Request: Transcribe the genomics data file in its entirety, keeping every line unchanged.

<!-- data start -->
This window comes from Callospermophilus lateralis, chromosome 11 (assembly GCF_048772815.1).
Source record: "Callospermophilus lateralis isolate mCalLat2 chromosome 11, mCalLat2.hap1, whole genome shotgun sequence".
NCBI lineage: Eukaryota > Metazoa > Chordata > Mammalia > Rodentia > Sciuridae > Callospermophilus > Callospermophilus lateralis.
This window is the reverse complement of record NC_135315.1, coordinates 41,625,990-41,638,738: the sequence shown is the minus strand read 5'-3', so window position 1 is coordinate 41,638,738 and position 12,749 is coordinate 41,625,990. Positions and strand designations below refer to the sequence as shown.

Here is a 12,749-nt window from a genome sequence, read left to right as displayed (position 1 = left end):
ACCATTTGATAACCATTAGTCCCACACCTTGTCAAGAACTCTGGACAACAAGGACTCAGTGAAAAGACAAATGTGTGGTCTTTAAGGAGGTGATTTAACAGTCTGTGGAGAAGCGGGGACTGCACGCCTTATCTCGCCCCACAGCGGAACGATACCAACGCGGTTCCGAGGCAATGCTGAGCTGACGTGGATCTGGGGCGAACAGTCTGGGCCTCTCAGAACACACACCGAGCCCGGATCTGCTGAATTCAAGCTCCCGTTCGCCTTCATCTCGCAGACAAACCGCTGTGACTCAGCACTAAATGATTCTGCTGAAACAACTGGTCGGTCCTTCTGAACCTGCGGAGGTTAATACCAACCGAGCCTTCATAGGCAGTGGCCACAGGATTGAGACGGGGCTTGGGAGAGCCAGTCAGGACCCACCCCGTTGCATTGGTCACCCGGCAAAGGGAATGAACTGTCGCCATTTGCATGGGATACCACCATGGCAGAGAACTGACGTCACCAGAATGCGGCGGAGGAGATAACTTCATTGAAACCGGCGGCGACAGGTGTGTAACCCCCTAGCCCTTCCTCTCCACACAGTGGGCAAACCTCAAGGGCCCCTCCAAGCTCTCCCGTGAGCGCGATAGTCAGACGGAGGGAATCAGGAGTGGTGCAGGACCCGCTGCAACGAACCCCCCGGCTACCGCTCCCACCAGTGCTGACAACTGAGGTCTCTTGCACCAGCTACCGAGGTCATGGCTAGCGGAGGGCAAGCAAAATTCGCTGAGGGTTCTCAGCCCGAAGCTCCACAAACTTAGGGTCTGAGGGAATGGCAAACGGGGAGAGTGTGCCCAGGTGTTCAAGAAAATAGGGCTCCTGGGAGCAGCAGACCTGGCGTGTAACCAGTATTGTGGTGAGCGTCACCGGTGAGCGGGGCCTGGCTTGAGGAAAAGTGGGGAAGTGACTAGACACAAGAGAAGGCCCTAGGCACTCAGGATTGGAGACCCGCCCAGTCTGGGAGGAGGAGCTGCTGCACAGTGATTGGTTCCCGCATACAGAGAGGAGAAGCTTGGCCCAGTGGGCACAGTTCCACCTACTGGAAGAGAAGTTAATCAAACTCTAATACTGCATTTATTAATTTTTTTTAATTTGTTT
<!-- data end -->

This window comes from Callospermophilus lateralis, chromosome 11 (assembly GCF_048772815.1).
Source record: "Callospermophilus lateralis isolate mCalLat2 chromosome 11, mCalLat2.hap1, whole genome shotgun sequence".
NCBI lineage: Eukaryota > Metazoa > Chordata > Mammalia > Rodentia > Sciuridae > Callospermophilus > Callospermophilus lateralis.
This window is the reverse complement of record NC_135315.1, coordinates 41,625,990-41,638,738: the sequence shown is the minus strand read 5'-3', so window position 1 is coordinate 41,638,738 and position 12,749 is coordinate 41,625,990. Positions and strand designations below refer to the sequence as shown.

Here is a 12,749-nt window from a genome sequence, read left to right as displayed (position 1 = left end):
ACCATTTGATAACCATTAGTCCCACACCTTGTCAAGAACTCTGGACAACAAGGACTCAGTGAAAAGACAAATGTGTGGTCTTTAAGGAGGTGATTTAACAGTCTGTGGAGAAGCGGGGACTGCACGCCTTATCTCGCCCCACAGCGGAACGATACCAACGCGGTTCCGAGGCAATGCTGAGCTGACGTGGATCTGGGGCGAACAGTCTGGGCCTCTCAGAACACACACCGAGCCCGGATCTGCTGAATTCAAGCTCCCGTTCGCCTTCATCTCGCAGACAAACCGCTGTGACTCAGCACTAAATGATTCTGCTGAAACAACTGGTCGGTCCTTCTGAACCTGCGGAGGTTAATACCAACCGAGCCTTCATAGGCAGTGGCCACAGGATTGAGACGGGGCTTGGGAGAGCCAGTCAGGACCCACCCCGTTGCATTGGTCACCCGGCAAAGGGAATGAACTGTCGCCATTTGCATGGGATACCACCATGGCAGAGAACTGACGTCACCAGAATGCGGCGGAGGAGATAACTTCATTGAAACCGGCGGCGACAGGTGTGTAACCCCCTAGCCCTTCCTCTCCACACAGTGGGCAAACCTCAAGGGCCCCTCCAAGCTCTCCCGTGAGCGCGATAGTCAGACGGAGGGAATCAGGAGTGGTGCAGGACCCGCTGCAACGAACCCCCCGGCTACCGCTCCCACCAGTGCTGACAACTGAGGTCTCTTGCACCAGCTACCGAGGTCATGGCTAGCGGAGGGCAAGCAAAATTCGCTGAGGGTTCTCAGCCCGAAGCTCCACAAACTTAGGGTCTGAGGGAATGGCAAACGGGGAGAGTGTGCCCAGGTGTTCAAGAAAATAGGGCTCCTGGGAGCAGCAGACCTGGCGTGTAACCAGTATTGTGGTGAGCGTCACCGGTGAGCGGGGCCTGGCTTGAGGAAAAGTGGGGAAGTGACTAGACACAAGAGAAGGCCCTAGGCACTCAGGATTGGAGACCCGCCCAGTCTGGGAGGAGGAGCTGCTGCACAGTGATTGGTTCCCGCATACAGAGAGGAGAAGCTTGGCCCAGTGGGCACAGTTCCACCTACTGGAAGAGAAGTTAATCAAACTCTAATACTGCATTTATTAATTTTTTTTAATTTGTTT